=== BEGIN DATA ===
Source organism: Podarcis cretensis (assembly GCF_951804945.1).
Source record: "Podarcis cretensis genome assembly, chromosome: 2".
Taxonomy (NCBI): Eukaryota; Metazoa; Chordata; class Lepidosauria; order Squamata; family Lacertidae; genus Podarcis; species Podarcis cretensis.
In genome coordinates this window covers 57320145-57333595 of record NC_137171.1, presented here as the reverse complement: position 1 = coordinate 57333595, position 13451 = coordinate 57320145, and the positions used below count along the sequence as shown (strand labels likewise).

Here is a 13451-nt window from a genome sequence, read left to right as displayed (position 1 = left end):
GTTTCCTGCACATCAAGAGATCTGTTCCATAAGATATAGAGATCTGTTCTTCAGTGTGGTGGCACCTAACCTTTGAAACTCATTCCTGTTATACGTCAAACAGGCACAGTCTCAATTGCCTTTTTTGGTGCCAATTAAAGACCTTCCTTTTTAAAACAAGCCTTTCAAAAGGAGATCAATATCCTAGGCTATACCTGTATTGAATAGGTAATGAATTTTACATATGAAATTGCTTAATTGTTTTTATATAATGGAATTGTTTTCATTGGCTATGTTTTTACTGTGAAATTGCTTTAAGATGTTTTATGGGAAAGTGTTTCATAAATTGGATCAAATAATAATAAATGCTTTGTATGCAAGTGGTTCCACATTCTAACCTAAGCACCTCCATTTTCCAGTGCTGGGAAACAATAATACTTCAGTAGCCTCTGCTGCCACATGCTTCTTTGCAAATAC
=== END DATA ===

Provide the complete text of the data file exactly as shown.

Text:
Source organism: Podarcis cretensis (assembly GCF_951804945.1).
Source record: "Podarcis cretensis genome assembly, chromosome: 2".
Taxonomy (NCBI): Eukaryota; Metazoa; Chordata; class Lepidosauria; order Squamata; family Lacertidae; genus Podarcis; species Podarcis cretensis.
In genome coordinates this window covers 57320145-57333595 of record NC_137171.1, presented here as the reverse complement: position 1 = coordinate 57333595, position 13451 = coordinate 57320145, and the positions used below count along the sequence as shown (strand labels likewise).

Here is a 13451-nt window from a genome sequence, read left to right as displayed (position 1 = left end):
GTTTCCTGCACATCAAGAGATCTGTTCCATAAGATATAGAGATCTGTTCTTCAGTGTGGTGGCACCTAACCTTTGAAACTCATTCCTGTTATACGTCAAACAGGCACAGTCTCAATTGCCTTTTTTGGTGCCAATTAAAGACCTTCCTTTTTAAAACAAGCCTTTCAAAAGGAGATCAATATCCTAGGCTATACCTGTATTGAATAGGTAATGAATTTTACATATGAAATTGCTTAATTGTTTTTATATAATGGAATTGTTTTCATTGGCTATGTTTTTACTGTGAAATTGCTTTAAGATGTTTTATGGGAAAGTGTTTCATAAATTGGATCAAATAATAATAAATGCTTTGTATGCAAGTGGTTCCACATTCTAACCTAAGCACCTCCATTTTCCAGTGCTGGGAAACAATAATACTTCAGTAGCCTCTGCTGCCACATGCTTCTTTGCAAATAC